The superposition principle is the cornerstone of quantum mechanics, leading to a variety of genuinely quantum effects. Whether the principle applies also to macroscopic systems or, instead, there is a progressive breakdown when moving to larger scales is a fundamental and still open question. Spontaneous wavefunction collapse models predict the latter option, thus questioning the universality of quantum mechanics. Technological advances allow to increasingly challenge collapse models and the quantum superposition principle, with a variety of different experiments. Among them, non-interferometric experiments proved to be the most effective in testing these models. We provide an overview of such experiments, including cold atoms, optomechanical systems, X-ray detection, bulk heating and comparisons with cosmological observations. We also discuss avenues for future dedicated experiments, which aim at further testing collapse models and the validity of quantum mechanics.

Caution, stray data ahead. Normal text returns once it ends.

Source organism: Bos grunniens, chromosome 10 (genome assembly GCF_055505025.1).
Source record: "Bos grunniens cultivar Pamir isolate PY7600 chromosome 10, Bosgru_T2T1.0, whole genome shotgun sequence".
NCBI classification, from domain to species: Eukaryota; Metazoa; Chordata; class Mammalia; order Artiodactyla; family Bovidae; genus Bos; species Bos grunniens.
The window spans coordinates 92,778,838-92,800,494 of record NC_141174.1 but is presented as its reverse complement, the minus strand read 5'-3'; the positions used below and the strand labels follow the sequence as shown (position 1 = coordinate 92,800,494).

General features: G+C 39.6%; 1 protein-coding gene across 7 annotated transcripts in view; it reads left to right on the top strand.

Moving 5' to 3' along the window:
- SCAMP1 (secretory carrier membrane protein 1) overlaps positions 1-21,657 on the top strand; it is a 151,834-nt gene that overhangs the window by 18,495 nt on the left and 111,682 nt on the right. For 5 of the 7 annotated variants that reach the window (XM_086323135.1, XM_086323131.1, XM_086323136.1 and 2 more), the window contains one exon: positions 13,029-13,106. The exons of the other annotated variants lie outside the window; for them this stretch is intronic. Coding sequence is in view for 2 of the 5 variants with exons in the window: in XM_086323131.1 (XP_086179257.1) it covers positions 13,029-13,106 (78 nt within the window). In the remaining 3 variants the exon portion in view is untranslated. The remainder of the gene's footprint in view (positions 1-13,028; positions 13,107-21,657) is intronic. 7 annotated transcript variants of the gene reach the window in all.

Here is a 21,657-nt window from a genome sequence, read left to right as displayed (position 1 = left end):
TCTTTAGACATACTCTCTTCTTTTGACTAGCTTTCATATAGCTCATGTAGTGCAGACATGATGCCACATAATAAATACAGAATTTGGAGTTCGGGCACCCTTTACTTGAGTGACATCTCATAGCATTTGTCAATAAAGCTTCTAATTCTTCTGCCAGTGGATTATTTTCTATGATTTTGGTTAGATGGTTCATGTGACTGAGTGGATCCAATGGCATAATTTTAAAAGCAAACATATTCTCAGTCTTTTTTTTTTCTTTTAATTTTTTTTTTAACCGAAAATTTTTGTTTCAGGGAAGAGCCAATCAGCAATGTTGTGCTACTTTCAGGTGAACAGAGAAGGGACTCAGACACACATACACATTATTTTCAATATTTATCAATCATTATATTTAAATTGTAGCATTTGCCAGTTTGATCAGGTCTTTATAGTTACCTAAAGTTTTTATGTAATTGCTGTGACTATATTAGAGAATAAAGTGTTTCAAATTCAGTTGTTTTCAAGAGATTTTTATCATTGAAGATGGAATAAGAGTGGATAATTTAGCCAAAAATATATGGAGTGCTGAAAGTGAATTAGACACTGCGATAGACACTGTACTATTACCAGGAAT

Bibliographical noteFunding Information:
We acknowledge fruitful discussions with R. Penrose and A. Vinante on various aspects of the models and related experiments. M.C. and M.P. are supported by UK EPSRC (grant no. EP/T028106/1). S.D. and A.B. acknowledge financial support from INFN. L.F., M.P., H.U. and A.B. acknowledge financial support from the H2020 FET Project TEQ (grant no. 766900). M.P. acknowledges the SFI-DfE Investigators Programme (grant no. 15/IA/2864), the Leverhulme Trust Research Project Grant UltraQute (grant no. RGP-2018-266), the Royal Society Wolfson Research Fellowship scheme (grant no. RSWF\R3\183013) and International Mobility Programme. H.U. acknowledges financial support from the Leverhulme Trust (grant no. RPG-2016-04) and EPSRC (grant no. EP/V000624/1). A.B. acknowledges the Foundational Questions Institute and Fetzer Franklin Fund, a donor advised fund of Silicon Valley Community Foundation (grant no. FQXi-RFP-CPW-2002), and the University of Trieste.
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ASJC Scopus subject areas
- Physics and Astronomy(all)